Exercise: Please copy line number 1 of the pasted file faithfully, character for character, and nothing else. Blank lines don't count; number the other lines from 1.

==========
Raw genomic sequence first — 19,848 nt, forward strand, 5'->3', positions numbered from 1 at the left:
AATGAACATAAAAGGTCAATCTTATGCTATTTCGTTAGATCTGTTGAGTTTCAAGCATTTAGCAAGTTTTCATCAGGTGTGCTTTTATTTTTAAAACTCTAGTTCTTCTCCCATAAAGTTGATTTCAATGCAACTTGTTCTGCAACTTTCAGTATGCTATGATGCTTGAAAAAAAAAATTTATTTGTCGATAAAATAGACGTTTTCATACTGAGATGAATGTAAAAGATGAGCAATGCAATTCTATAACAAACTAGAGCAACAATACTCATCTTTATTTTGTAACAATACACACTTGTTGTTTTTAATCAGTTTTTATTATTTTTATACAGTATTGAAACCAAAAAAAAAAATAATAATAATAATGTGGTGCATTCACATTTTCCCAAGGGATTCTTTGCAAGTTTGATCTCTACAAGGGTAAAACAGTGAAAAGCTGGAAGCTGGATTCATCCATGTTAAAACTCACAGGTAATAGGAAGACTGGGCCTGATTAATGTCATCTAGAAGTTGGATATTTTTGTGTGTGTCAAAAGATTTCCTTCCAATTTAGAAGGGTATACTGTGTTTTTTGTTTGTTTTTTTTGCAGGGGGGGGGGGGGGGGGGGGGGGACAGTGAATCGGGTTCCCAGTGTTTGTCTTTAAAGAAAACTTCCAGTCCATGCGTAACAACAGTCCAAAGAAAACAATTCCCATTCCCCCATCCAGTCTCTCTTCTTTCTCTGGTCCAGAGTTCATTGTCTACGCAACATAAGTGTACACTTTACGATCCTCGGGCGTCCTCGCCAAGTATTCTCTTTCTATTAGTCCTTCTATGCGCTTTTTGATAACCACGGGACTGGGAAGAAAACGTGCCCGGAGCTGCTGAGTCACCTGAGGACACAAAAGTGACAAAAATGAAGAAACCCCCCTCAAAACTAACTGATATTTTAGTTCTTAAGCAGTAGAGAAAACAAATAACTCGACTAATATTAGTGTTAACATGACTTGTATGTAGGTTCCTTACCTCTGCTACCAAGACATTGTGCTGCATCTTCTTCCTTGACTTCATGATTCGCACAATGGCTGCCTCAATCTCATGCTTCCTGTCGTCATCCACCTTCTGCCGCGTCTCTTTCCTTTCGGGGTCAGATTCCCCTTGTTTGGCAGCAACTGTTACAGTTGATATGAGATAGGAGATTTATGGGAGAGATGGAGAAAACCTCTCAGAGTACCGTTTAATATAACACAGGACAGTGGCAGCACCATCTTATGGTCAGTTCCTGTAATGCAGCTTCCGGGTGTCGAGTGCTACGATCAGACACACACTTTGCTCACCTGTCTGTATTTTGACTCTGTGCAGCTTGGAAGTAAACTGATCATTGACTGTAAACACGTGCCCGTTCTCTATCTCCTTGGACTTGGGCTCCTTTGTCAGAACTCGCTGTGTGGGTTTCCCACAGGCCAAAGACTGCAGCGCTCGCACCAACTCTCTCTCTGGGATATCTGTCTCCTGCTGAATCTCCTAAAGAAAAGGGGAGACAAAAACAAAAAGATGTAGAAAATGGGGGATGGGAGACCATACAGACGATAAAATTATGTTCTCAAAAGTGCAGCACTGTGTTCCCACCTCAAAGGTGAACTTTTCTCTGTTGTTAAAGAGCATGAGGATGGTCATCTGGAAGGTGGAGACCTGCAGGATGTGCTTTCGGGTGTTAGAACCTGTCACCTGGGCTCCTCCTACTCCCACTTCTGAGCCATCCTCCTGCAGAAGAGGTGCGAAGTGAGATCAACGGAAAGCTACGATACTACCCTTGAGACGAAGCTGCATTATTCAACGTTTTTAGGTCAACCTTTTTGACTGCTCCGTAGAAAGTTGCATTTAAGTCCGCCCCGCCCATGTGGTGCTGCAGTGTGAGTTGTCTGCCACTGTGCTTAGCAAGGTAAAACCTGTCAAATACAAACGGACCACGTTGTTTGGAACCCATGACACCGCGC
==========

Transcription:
Raw genomic sequence first — 19,848 nt, forward strand, 5'->3', positions numbered from 1 at the left: